Langley's homeless and the people who help them came together Thursday for the Homelessness Action Week Connect Event.
Social service agencies, charities, government ministries, and private companies gathered at St. Joseph's Church on Fraser Highway to meet with each other and some of the people most in need.
This is the second year the event has been held, timed to coincide with Homelessness Action Week, said Fraser Holland.
Holland, an outreach worker for Stepping Stone Community Services Society and chair of the Langley Homelessness Steering Committee, said this is also a time of year when the need for housing gets more urgent for many. The first frost of the year, or the first heavy rainfall, convinces some people they need to get inside for the winter.
There are more options than there were a decade ago, and an event like this one is designed to help teach people what's out there.
Holland met with people from a local church who were there to get a better handle on where they can refer people.
The personal contacts make it easier to get people help. Many who are on the streets, or in danger of falling into homelessness, have been messed around by the system. It can be frustrating navigating the bureaucracy, Holland said.
It also gave immediate practical help to people, with free hearing tests, appointments for free eye exams, haircuts, flu shots, health surveys, and a giveaway of free, new clothing donated by a local merchant.
Kirsten Ratcliffe is one of the people who drop by St. Joe's regularly.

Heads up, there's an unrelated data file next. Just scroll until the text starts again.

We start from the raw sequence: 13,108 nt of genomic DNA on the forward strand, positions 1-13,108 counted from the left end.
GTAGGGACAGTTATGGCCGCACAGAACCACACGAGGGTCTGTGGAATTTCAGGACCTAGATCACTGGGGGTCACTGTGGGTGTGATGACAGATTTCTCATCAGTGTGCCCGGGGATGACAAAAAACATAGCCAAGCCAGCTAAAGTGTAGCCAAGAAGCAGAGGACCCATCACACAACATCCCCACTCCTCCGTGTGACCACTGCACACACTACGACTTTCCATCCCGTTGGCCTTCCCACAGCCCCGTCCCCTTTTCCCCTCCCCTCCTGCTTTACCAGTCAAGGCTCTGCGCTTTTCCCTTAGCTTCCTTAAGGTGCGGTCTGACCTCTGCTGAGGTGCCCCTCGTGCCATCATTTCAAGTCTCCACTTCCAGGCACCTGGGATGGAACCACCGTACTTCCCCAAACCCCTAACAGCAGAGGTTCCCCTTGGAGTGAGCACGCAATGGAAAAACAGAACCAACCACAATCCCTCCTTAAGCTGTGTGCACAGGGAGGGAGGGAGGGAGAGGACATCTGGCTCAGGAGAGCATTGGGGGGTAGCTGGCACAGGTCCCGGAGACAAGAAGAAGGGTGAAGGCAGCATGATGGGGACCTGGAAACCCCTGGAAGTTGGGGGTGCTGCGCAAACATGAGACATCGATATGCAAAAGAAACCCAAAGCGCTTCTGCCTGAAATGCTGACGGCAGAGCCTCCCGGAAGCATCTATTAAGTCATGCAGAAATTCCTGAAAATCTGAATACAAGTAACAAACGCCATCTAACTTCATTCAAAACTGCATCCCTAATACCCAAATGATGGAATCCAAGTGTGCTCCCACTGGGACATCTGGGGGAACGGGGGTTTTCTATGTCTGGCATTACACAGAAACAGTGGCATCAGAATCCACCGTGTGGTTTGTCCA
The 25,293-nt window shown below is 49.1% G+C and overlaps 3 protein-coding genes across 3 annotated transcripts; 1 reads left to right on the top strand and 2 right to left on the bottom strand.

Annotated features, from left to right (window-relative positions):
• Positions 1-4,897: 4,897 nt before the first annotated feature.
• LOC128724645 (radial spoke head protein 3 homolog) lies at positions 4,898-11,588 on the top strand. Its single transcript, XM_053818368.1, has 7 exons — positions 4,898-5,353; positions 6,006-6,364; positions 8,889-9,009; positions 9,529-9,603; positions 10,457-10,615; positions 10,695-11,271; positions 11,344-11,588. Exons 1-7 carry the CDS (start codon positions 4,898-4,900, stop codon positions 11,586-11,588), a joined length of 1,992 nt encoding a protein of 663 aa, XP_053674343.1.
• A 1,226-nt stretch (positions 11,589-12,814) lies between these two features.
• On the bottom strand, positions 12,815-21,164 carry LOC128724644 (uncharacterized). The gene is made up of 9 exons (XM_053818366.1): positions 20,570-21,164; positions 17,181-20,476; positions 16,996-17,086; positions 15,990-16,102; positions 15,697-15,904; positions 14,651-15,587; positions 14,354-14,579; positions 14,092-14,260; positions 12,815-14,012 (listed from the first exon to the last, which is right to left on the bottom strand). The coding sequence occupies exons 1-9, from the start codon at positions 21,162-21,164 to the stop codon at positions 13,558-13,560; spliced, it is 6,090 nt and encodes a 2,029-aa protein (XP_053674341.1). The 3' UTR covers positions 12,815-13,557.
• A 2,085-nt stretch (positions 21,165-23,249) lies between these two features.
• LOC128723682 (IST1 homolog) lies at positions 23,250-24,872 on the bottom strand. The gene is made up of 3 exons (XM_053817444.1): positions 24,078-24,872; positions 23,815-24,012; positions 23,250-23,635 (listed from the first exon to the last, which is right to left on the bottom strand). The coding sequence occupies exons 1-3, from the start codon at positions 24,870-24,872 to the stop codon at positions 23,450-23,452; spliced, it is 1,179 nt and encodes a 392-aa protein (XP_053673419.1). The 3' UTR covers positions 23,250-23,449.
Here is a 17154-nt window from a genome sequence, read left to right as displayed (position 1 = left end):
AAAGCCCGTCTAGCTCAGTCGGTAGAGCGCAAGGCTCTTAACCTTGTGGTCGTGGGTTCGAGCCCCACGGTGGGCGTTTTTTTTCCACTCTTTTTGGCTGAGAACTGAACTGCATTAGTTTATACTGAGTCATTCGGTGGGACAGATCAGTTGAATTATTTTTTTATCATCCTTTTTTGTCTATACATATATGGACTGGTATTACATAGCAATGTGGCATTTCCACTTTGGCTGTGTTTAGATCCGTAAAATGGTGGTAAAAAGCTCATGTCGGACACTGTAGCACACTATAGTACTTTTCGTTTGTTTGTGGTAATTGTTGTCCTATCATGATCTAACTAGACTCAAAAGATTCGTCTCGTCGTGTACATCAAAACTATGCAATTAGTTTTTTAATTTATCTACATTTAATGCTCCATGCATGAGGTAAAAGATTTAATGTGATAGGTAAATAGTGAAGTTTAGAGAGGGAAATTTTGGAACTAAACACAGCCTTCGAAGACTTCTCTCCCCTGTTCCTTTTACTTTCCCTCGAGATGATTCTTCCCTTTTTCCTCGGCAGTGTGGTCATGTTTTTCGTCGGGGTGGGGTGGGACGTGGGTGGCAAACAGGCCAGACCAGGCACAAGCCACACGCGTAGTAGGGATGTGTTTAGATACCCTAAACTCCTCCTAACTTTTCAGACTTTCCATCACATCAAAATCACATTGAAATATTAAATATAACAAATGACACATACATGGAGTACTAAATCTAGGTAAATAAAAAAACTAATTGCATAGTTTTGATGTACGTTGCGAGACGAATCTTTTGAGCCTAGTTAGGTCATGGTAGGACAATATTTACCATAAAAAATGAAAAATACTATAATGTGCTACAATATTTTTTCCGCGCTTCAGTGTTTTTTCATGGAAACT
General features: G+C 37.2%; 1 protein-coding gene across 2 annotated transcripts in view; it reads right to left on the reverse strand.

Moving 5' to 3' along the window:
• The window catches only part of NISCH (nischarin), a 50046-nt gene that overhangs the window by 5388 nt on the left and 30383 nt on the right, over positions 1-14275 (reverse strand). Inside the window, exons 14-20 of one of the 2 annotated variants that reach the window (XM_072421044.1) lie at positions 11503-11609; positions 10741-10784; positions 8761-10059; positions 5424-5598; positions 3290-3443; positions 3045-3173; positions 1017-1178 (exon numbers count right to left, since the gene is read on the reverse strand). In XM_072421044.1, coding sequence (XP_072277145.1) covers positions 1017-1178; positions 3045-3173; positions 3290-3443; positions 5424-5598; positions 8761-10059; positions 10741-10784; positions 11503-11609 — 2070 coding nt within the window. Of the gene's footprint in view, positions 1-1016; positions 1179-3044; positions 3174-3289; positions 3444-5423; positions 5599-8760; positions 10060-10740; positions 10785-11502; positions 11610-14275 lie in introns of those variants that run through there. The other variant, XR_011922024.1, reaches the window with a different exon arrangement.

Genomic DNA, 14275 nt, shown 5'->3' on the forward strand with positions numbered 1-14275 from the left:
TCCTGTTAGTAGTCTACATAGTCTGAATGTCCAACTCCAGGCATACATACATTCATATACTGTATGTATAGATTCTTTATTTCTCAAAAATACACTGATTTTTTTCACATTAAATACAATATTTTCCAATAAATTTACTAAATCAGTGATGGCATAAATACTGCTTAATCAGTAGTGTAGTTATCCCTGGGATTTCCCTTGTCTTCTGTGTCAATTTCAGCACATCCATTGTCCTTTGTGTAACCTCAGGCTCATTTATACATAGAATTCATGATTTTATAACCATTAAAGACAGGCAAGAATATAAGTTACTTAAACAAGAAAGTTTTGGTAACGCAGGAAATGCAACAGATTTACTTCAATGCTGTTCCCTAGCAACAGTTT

She was homeless for seven years, and has now been living inside for two and a half years.
It started with help from Stepping Stone and the volunteers at St. Joe's, she said. She found her first place from a housing listing.
"The people here, they're awesome people," said Ratcliffe." "They helped me not give up," she added.
There is more support in Langley than there was when she was first homeless, Ratcliffe said.
"You also have to want to get help," she said.
She had come by St. Joe's for a hearing test Thursday.
One of those reaching out to people was Sue Noble, with the Langley Community Services Society.
A drug and alcohol addiction counsellor, she's seen people on the long, slow slope towards homelessness.
"It's not something that happens over night," she said. Putting supports in place would prevent people from dropping off that precipice into full homelessness, she believes.
"We need more treatment centres in Langley," Noble said. She also does counselling of the loved ones of addicts.
"We're always trying to reduce the stigma," she said.
Jessica Huizing of Crystal Vision and Hearing Centre was helping set people up for hearing tests.
"It's not a first priority for them, but it's something that can greatly benefit them," said Huizing.
If there is hearing loss, the provincial government may pay for a hearing aid.
Although this is the second annual event, there was also a senior-focused event with similar groups held in the spring.
Holland noted that after this, much local work with those living on the streets will focus on the cold.
Cold and wet weather emergency shelter alerts can start as early as Nov. 1, with the Salvation Army's Gateway of Hope Shelter opening extra spaces during downpours and cold snaps.
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